had come into office. It was just 1:35
At the moment of conclusion of the
oath a presidential salute of 21 trans
boomed out the news that a new chief I
executive had been inaugurated.
The president at once began his in
At the conclusion of the inaugural ad
dress, the program called for the senate
to return to its chamber, either to con
firm appointments or adjourn to a later
day, "while the house stands adjourned
to the date of an extra session to be
called by the new president. At the head
of the inaugural procession the presi
dent rode back to the white house to re
view the pageant and begin the duties
of his office.
The Waiting Crowds.
Prior to tlte arrival of the retiring and
JiuwmiifK jfiesiueiitB, wit; uiuwu wauec
patiently while the ceremonies went on
in wie senate cnamoer.
Immediately in front of the presiden- i
tial platform Maj. Gen. Wood and his
smu new a space ciear. Across the open
space loomed a battery of nearly 100
cameras and motion picture machines,
trained on the single spot wliere presi
dent Taft was to pass his mantle of
office to president-elect Wilson. Back
of the West Point cadets stood the Essex
troop, president Wilson's guard of hon
or, and near them the Black Horse troop
A mild wind blew over the stands and
, Wfc Point Wfl n,l ..!!, ZTT
the West Point cadets and sailors ran
about in little ctouds to relieve the ..
dium, while the presidential partv slowly
assembled. The east front of the eapitoL
sweeping down from the dome to the
jrroundand out as far as the congres
sional library and neighboring apartment
buildings, presented a brilliant scene of
.rxucession ioves Slowly.
U .. 1.11 T, , t - .- ,tJ
" ' ' '" K uriurt' tne prooes-
"'"" io i"c starifi iia Jj(t as t r a t
diplomatic corps, so sluvly did it'muu j
This' was because many remained behind
to see new senators sworn in.. President
elect Wilson and president Taf t bowed to
the crowd as they took their seats in the
center of the platform.
President-elect Wilson sat at the right
of president Taft, while vice president
Marshall took his seat at the left of
president Taft at the edg of the platform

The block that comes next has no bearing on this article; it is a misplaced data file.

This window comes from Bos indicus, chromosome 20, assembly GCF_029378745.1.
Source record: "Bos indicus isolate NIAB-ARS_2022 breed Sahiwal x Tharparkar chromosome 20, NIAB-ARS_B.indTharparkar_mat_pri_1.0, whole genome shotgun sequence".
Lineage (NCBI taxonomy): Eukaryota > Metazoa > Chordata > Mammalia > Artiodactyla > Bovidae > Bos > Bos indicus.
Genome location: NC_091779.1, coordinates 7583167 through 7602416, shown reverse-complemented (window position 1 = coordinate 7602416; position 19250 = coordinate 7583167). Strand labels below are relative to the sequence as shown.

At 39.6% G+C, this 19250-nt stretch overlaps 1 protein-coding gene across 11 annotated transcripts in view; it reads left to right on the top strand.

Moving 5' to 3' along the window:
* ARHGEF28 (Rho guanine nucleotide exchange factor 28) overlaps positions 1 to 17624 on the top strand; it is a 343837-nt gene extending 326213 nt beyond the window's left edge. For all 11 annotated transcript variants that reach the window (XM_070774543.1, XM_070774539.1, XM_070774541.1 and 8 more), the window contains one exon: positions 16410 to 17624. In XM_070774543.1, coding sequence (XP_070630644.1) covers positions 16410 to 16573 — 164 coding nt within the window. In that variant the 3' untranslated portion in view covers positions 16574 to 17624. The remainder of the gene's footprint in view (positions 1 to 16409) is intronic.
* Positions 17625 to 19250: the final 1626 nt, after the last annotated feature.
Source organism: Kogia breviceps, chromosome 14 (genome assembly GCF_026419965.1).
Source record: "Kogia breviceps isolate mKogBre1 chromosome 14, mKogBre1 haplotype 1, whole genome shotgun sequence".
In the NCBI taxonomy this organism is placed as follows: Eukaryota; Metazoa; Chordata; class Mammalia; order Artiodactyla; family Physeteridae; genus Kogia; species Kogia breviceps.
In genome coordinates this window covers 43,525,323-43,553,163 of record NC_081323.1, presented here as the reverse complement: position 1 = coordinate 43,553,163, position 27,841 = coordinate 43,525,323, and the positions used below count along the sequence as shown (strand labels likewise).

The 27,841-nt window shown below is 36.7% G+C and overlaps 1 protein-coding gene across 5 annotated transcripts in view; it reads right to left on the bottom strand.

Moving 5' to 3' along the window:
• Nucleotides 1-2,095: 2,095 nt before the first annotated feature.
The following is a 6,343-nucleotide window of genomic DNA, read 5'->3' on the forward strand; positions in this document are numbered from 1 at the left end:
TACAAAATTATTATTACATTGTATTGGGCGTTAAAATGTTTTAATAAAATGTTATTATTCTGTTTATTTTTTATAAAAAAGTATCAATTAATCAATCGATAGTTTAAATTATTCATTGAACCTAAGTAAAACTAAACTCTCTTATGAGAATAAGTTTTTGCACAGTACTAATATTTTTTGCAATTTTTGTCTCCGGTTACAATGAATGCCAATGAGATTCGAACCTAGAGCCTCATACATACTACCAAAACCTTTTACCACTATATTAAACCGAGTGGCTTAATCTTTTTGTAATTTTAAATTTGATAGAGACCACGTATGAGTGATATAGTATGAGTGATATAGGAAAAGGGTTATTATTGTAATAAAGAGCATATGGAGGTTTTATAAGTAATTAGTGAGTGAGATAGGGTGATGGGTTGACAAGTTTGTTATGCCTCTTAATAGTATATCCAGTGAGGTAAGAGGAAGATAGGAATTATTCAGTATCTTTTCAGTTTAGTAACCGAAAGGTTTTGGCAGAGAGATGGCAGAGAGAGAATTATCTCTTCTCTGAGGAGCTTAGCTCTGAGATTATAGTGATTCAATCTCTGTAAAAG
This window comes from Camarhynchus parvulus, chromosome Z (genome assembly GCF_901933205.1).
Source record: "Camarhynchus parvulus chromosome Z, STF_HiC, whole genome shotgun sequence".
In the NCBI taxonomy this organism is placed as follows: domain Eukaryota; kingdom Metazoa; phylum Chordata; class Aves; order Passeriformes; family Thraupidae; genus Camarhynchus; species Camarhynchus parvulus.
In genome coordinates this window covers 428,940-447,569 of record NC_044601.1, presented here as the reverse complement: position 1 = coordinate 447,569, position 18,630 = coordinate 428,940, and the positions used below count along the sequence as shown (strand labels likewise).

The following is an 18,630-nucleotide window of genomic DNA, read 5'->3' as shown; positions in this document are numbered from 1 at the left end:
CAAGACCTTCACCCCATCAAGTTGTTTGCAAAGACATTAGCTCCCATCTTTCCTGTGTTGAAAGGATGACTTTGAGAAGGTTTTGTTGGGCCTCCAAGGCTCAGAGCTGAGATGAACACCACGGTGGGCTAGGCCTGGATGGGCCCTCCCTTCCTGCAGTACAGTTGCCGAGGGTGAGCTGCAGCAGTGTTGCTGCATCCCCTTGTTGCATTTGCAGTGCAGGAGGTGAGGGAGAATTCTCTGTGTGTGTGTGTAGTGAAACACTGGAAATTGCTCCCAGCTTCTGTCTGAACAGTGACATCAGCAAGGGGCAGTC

and talked with senator Bacon.
Champ Clark Cheered.
A burst of applause and cheers greeted
augural stand at the head of the line of
lhamp UlarJc as he passed on to the m-
Maj. Gen. Wood directed the closing
in of the trops before the guests had
all been seated and the crowd gradually
edged toward the inaugural platform.
Speaker Clark leaned toward president
elect Wilson and the two shook hands,
, bringing more applause from the crowd.
Applause came from the crowds near
the entrance of the capitol door as for
mer speaker Cannon emerged, swelling
into a larger volume as Win. J. Bryan
came forward with the other guests com
prising the membership of president Wil
Governor Fielder, successor to president-elect
Wilson as overnor of New
Jersey, eame out to the stand with sena
The Hew Cabinet and Family.
Mr. Redfield, representative Burleson,
Mr. Daniels, Franklin K. Lane, repre
sentative Wm. B. Wilson, Prof. Houston
and the others of the new cabinet were
eeeorted to seats as the crowds voiced its
approval by cheers. Mrs. Wilson and her
daughters took seats close to the square
platform at the left. At Mrs. Wilson's
request, Mrs. Marshall took a seat beside
The two women walked forward to the
rail to look at the crowd. The Wilson
girls joined them..
"Oh, isn't it wonderful?" said Mrs. Wil
son, as she looked out over the immense
gathering that extended so far that faces
were not recognizable.
The Crowd "Charges."
At 1:09 the last restraint on the crowd
was removed and across the cmntv snare
qf asphalt came a cheering mass of men
and women waving hats, flags and coats
upward in the direction of the president
elect. In a moment a dense sea of people
touched the very edges of the inaugural
stand the military preserving their
places with difficulty.
Somebody in the crowd shouted:
"Three cheers for Miss Nellie Wilson,"
and a good natured laugh went up.
The Wilson cabinet on the stand in
cluded all but James C MeRcynolds, the
new attorney general, who had been un
able to accept the invitation to be pres
ent. Taft Laughs Heartily.
President Taft. who had sat with a
good natured smile on his face, as the
crowd surged about, burst into a hearty
laugh when some one yelled: "Where is
It was 1:34 when chief justice White
stepped forward, the party arose and
president-elect Wilson raised his hand
to take the oath of of lice. Cheers which
greeted the rising Jell to a hush as the
chief justice repeated the oath to the
Wife Watches Wilson Closely.
Mrs. Wilson, seated on a lower level,
climebd on a chair at the edge of the
platform and peered up at her husband
as he repeated the oath after the chief
justice at 1:35 oclock. In a moment
her daughter, Margaret, pulled another
chair forward and joined her. A mo
ment later as president Wilson began
his inaugural address, Mrs. Marshall
joined them and peered over the rail.